Police received a report of the shooting at 10:13 a.m. and heard gunshots on the second floor when they arrived at the school, police spokesman Don Aaron said. Officers drove there, saw the assailant fire, and two of the officers opened fire, killing the assailant at 10.27am in a “lobby type area” on the second floor, Mr Aaron said. The school is not guarded by a policeman, he said.

Kendra Loney, spokeswoman for the Nashville Fire Department, said school children and school staff were escorted out of the building after the shooting and a total of 108 people were transported to the nearby Woodmont Baptist Church.

The students – dressed in school uniforms of red and black polo shirts, plaid skirts and khaki shorts and trousers – held hands as they exited buses, escorted by police, into a lecture hall in the interior of the church. Elsewhere in the building, parents waited to find out if their children were safe.

Rachael Anne Elrod, the chair of the Metro Nashville School Board, said she was in “the worst waiting room you could imagine” as officials prepared to reunite the children with their parents. Some, she said, were debating how to handle the rest of the day after such a traumatic morning.

“They’re mostly figuring out how they’re going to talk to their kids in the future,” Ms Elrod said. “What is the next best step? What should they do next? Do we take them for ice cream? Take them to the playground? Do we ask them what they saw? Don’t we ask them what they saw? Are we taking them to school tomorrow? Is there school tomorrow?

Rachel Dibble, whose children attend another private school in Nashville, had also visited Covenant families, some of whom she knew from youth sports.

Credit…Desiree Rios/The New York Times

“It has to stop,” Ms Dibble said of the school shootings. “I want a politician to sit in a church with families and 250 kids down there who are white as a sheet and shaking and gray and yellow and green and blue from shock.”

Speaking of the students, she added, “They started this morning, they had their cute little uniforms, they probably had Froot Loops. Their whole life has changed today.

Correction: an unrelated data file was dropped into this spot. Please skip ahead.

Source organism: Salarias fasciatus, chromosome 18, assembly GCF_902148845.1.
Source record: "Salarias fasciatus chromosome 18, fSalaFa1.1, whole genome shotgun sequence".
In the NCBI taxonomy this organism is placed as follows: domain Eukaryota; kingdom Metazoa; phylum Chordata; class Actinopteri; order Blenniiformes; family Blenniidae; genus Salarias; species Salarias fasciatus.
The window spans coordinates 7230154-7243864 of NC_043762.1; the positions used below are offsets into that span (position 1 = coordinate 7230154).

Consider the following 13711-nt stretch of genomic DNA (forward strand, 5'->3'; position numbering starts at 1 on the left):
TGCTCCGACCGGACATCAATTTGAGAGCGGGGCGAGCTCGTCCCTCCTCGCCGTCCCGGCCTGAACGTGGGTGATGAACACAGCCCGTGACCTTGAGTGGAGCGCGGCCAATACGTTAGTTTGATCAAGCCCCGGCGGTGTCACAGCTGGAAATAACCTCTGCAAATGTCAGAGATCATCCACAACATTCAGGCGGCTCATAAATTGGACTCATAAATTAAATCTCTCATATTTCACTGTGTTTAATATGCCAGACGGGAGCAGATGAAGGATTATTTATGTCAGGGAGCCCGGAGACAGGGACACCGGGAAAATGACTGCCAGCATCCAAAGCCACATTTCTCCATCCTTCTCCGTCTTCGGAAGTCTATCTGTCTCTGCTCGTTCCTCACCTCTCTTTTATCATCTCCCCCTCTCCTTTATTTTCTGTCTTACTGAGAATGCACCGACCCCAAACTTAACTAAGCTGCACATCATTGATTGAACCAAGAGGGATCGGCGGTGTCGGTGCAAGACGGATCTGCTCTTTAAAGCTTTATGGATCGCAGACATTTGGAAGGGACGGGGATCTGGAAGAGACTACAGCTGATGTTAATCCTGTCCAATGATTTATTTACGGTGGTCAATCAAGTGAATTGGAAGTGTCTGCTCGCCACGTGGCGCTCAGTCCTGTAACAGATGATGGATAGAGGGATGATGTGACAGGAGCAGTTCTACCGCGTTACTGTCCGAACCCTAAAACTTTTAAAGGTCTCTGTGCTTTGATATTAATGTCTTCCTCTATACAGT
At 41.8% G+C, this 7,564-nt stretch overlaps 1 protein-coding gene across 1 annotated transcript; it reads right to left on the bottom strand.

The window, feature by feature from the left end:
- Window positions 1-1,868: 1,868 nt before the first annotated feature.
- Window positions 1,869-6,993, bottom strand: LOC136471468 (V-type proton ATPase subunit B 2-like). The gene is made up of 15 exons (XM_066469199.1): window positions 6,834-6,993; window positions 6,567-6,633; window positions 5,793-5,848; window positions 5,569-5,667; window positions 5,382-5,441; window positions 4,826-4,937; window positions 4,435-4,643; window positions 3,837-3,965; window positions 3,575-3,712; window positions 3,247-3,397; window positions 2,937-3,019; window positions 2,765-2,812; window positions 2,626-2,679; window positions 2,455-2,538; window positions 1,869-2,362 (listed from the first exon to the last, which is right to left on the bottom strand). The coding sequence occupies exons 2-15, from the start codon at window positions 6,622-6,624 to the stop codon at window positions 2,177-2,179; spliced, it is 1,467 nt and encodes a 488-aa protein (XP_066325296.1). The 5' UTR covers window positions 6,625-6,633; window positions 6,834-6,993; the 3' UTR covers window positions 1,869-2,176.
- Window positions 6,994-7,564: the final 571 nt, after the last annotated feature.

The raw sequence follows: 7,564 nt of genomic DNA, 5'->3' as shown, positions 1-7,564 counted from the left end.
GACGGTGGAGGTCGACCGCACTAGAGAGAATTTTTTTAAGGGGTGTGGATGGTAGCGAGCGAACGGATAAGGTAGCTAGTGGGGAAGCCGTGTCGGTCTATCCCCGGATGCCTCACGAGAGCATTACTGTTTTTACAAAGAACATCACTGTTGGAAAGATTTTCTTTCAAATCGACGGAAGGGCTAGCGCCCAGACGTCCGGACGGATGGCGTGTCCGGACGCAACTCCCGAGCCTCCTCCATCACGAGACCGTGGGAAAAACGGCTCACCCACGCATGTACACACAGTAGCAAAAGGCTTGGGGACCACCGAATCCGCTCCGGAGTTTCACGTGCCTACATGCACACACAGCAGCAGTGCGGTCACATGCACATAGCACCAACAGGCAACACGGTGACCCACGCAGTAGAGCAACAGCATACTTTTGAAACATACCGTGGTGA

There is no consensus on what constitutes a mass shooting; groups define it differently depending on the circumstances. But Gun Violence Archive, a nonprofit research group that tracks gun violence using police reports, news reports and other public sources, defines a mass shooting as one in which at least four people are killed or injured. By the end of March, records counted 130 mass shootings in the United States in 2023.

Calling the Nashville shooting a “sick” and “a family’s worst nightmare,” President Biden again pushed Congress on Monday to enact gun control legislation. He has repeatedly called for such an assault weapons ban, including during his recent visit to Monterey Park, Calif., where a gunman killed 11 people at a dance studio in January.

“It’s time we started making progress,” Biden said.

Even as school shootings become more frequent, the shooting in Covenant was unusual.

Many of the most high-profile school shootings in recent years have taken place in public schools, in part because there are so many more public schools in the United States: nearly 100,000, compared to about 30,000 private schools.

Elementary school shootings are also relatively rare, accounting for less than 20% of all incidents of gun violence on school grounds, according to the K-12 School Shooting Database. Most incidents of gun violence on school campuses, including active shooter incidents, occur at high schools.

After spending time at Woodmont Baptist, counseling ministry owner Melissa Trevathan mourned the loss of Dr. Koonce, whom she said she got to know through her work with children. Ms Trevathan, who had come with Pippa, a therapy dog ​​in training, to offer support, described Dr Koonce as ‘very magnetic’ and strong, and recalled his passion for education, his sense of humor and his love of adventure.

“She would do anything to protect her children,” Ms Trevathan said.

Emily Cochrane reported from Nashville. Jamie McGee contributed reporting from Nashville. Reports were also provided by Sarah Mervoch, Emilie Schmall, Nicolas Bogel-Burroughs, Daniel Victor, Ruth Graham And victoria kim. Kirsten Noyes, Susan C. Beachy And Kitty Bennett contributed to the research.

nytimes Gt